The five-minute video features a parade of cable pundits, interspersing their harsh disapproval of Bernie Sanders with flattering clips of the senator from Vermont and presidential hopeful. 

Released on YouTube earlier this month, the video racked up millions of views as it tore through social media, caught the eye of the senator’s top staff and landed its creator — a 34-year-old named Matt Orfalea, who got his start in reality television — a job on the campaign. That is, until his prior, and much less flattering, work came to light on social media, including a crude and intentionally falsified video from 2009 about Martin Luther King Jr., which Orfalea said was designed to prove a point about the risks of media manipu­la­tion.

He resigned on Sunday, two days before he was set to start work.

The aborted hire is a parable about how the effort to harness organic online ingenuity, built on distrust of the mainstream media and turned into one of Sanders’s main tactical advantages, can backfire. The campaign, eager to capi­tal­ize on viral enthusiasm, plucked the YouTuber from relative obscurity and prepared to put him on payroll. The offer was made before he had been fully vetted, the campaign’s leadership acknowledged, saying, “It’s clear some of Matt’s prior social media content does not reflect the campaign’s values.”

To Orfalea, the interest in his video showed he had his finger on the pulse of the movement.

“When you see someone you support being misrepresented, that’s what inspires the grass roots,” Orfalea said, explaining why the pro-Sanders video gained so much traction. His aim, he said, is to produce “stuff that’s powerful, that hits people, but that also inspires people and informs people.”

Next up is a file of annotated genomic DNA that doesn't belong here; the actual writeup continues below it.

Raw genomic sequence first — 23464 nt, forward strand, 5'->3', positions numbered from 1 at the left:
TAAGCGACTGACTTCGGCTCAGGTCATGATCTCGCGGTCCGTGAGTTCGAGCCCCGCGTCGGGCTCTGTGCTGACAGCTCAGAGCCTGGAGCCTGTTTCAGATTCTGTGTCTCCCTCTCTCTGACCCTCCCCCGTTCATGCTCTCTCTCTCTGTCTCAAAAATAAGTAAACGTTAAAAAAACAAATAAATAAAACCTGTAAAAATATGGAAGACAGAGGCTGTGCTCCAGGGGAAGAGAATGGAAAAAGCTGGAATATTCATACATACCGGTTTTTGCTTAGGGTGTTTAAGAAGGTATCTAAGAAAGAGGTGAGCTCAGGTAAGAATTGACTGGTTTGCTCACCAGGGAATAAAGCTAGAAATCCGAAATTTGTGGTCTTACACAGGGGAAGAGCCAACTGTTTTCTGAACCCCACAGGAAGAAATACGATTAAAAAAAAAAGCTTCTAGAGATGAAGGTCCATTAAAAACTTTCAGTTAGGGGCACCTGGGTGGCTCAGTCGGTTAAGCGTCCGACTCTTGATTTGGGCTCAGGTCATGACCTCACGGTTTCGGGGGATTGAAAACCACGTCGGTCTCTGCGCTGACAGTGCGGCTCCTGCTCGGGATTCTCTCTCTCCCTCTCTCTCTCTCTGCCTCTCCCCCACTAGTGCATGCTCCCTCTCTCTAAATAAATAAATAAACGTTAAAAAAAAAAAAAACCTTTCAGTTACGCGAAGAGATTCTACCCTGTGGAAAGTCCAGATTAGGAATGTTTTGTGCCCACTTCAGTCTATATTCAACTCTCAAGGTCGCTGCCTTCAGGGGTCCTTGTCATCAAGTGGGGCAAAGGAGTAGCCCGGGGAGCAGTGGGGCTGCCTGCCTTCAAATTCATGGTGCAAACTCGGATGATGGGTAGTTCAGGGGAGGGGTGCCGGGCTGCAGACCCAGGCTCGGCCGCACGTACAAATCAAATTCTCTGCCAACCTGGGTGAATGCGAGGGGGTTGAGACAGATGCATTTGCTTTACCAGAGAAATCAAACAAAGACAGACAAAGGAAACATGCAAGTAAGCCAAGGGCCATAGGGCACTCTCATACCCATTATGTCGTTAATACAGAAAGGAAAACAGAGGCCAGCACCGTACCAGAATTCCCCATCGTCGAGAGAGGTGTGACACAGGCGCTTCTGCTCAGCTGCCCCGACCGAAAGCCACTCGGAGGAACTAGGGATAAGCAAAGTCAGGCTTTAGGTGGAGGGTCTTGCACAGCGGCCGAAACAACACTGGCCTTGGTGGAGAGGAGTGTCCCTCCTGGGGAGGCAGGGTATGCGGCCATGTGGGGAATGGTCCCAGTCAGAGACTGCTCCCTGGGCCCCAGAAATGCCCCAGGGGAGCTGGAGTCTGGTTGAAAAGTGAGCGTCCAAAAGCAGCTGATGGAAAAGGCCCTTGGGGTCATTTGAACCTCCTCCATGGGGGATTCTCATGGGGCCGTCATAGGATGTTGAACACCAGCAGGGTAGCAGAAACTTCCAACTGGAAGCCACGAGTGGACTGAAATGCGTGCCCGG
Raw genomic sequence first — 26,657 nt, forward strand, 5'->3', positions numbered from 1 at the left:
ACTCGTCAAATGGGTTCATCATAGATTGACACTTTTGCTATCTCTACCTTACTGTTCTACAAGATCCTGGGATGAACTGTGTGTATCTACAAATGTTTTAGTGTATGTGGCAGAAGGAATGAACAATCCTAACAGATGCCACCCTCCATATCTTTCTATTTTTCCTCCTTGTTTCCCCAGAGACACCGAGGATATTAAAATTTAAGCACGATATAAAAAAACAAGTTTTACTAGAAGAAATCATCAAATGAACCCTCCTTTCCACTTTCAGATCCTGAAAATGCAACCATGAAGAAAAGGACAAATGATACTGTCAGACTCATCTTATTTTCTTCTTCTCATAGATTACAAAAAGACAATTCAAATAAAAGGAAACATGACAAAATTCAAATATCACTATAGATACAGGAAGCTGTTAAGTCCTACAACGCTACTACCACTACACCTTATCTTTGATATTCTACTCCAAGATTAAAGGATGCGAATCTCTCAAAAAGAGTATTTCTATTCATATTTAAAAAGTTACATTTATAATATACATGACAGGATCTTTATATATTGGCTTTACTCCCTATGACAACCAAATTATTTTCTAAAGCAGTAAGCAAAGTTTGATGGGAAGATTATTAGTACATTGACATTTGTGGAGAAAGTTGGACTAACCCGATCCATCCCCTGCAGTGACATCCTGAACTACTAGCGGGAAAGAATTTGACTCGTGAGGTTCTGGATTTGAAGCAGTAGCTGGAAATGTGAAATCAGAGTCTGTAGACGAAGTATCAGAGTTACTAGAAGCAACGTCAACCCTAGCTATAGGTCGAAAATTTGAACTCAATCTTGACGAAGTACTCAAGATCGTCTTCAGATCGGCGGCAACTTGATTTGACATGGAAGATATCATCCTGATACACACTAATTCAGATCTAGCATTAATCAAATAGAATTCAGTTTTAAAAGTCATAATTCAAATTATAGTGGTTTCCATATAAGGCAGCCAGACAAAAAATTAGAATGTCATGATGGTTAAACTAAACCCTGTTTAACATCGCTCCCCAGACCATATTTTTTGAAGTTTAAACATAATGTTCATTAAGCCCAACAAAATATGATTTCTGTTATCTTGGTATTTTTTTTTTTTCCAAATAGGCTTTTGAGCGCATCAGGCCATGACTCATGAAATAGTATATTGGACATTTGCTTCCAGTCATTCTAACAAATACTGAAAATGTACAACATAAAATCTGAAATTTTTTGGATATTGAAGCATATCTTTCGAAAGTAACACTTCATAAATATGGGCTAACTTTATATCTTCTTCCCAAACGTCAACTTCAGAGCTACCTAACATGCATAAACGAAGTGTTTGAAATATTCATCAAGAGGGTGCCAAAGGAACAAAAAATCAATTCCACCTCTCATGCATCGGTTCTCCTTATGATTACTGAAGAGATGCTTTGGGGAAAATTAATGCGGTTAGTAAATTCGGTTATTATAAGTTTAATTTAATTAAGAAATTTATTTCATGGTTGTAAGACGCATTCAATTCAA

The episode is also a lesson about the dangers of falsified media, which is a focal point of concern about political disinformation. And it became a new front in the highly charged conflict over how much responsibility someone bears for past posts on social media — a quandary facing numerous candidates going into 2020.

Sanders, in his second run for the Democratic nomination, enjoys an online following that dwarfs that of his rivals. The Vermont independent commands the attention of devoted meme-makers, who turn his clarion calls, as well as his quips, into viral Internet campaigns that reach across platforms like Reddit and Twitch and match the energy of President Trump’s online movement.

His team has the digital sais quoi that former vice president Joe Biden might envy as he goes toe-to-toe with Trump and his online empire over deceptive claims about nepotism and foreign dealings.

Crucially, Sanders is also able to turn the enthusiasm into cash, recently raising more than $25 million in the third quarter, fueled by legions of small-dollar donors.

Orfalea’s video promoting Sanders was a vivid illustration of how the 78-year-old’s fans make him go viral, circumventing mainstream gatekeepers to present a more favorable account of their candidate. 

“What Bernie does is relay that sense of grievance from his most passionate supporters,” said Ethan Porter, an assistant professor of media and public affairs at George Washington University.

From his basement living quarters in northwest D.C., Orfalea put together the video over the course of about three weeks, pairing clips of negative commentary, mostly on MSNBC, with favorable imagery of the senator. 

The charge that Sanders is “a not pro-woman candidate” was juxtaposed with a clip of the senator’s rapturous reception at the 2017 Women’s March. The notion that Sanders “doesn’t actually smile that much” was followed by clips of the senator beaming. In a dramatic close, complaints that Sanders is too loud were interspersed with the verdict of a mother of a diabetic son that “We are not being vocal enough.” The video was set to music from “The Green Mile,” the 1999 fantasy crime drama adapted from the Stephen King novel.